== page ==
Welcome to the first “The Solstice War” supplemental post. I’ve been meaning to start doing these for a while now since they’re something I promised on the Patreon. However I couldn’t figure out exactly what to write about. I figure then that it’s best to start from the beginning.
Of course, every story starts with its author in one way or another, so let us start with me.
I have been wanting to write The Solstice War in some form or another for years. My childhood was very difficult in a lot of ways, I lived in a rough area, money was not always on hand, and I had nascent ideas about queerness that I could not admit to for fear of retribution. One shining light in my childhood, oddly enough, was video games and militaria of various sorts. I loved watching documentaries about wars, reading articles about wars; especially World War 2. My favorite games were strategy games: I loved Starcraft, Command & Conquer, and so on. Later I found far more difficult war games about World War 2, such as Panzer General, Operation Europe and Combat Mission. When playing any of these games, I’d often imagine myself as the voiceless commander that is often the player character in them. It made me feel less powerless about things. Later I discovered shooting games where you could be a soldier IN World War 2, like Call of Duty, and that was almost as good as being the commander.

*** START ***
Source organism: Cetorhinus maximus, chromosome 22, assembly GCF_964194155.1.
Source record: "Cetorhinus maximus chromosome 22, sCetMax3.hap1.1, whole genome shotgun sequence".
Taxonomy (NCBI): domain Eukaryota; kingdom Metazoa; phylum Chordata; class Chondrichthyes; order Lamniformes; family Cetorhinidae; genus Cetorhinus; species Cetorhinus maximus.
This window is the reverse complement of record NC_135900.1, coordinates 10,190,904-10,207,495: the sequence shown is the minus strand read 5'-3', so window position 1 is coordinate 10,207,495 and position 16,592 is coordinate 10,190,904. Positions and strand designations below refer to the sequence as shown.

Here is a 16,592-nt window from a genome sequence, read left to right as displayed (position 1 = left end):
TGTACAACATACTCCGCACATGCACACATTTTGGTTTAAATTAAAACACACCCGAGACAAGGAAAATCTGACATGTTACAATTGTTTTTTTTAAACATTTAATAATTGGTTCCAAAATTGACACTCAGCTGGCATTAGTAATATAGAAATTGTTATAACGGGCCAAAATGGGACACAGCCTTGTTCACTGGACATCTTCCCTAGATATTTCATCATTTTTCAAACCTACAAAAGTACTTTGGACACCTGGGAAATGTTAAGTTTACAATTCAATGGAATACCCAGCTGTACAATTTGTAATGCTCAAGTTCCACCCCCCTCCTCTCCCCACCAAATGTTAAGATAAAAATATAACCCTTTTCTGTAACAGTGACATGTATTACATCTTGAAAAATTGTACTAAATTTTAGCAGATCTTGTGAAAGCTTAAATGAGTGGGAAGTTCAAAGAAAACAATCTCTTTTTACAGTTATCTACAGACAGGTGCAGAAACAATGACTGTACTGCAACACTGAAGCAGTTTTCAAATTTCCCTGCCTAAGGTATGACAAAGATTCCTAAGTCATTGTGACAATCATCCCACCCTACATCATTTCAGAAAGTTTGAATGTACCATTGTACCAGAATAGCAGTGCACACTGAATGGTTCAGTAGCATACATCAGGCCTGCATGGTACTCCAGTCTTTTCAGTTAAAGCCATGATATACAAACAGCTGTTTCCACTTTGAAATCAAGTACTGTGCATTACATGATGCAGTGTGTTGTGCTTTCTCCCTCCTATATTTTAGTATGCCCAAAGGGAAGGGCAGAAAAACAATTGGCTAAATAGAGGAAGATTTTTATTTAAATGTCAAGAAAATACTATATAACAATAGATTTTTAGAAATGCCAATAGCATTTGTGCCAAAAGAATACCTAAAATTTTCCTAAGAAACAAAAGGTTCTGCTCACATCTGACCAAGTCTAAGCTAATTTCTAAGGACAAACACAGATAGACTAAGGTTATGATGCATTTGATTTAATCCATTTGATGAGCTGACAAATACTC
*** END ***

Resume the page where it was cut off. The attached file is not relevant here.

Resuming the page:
I especially liked when I could play as the Soviets in video games, at first because they were different than the others. Though all the Western media I consumed was quick to vilify communism, I found it fascinating. As I learned more and became an adult and found sources that weren’t fed through a western lens (Marx; Lenin; a wee bit of Mao) it became my political ideology, despite the hatred I knew I would face for it. I figured I was already a queer hispanic person in the US; I was already hated. I might as well be true to myself and be a dirty commie.
Ultimately, of course, I grew up, and I knew that war wasn’t just my fun, it was not simply something I did on the computer to feel like I was strong. In fact, it became disgusting to me that I found it a source of strength. All those chits on the board, back in 1941, were people, and they died, and they did not die simply because I fumbled with the UI or didn’t know the game’s rules properly. So for a while I tried to swear off all that stuff. But I kept getting back in. My life was not getting better and I needed distractions. So I could never quite let go of war entertainment.
Eventually, I came to the conclusion that it was generally more harmful to me to hate myself for liking these games, than it was to attempt to construct some kind of principled abstinence from them. I know intellectually that war is bad. I know intellectually the history of World War 2 from all sides of the conflict (though my particular focus has always been the Soviets). I understand it, I respect it (what deserves respect). I have different ideas about war now, which have come from shedding noxious notions of strength that I held as a put-upon and hurt little boy.
When I’m feeling down though, I’ll still boot up Company of Heroes or Unity of Command.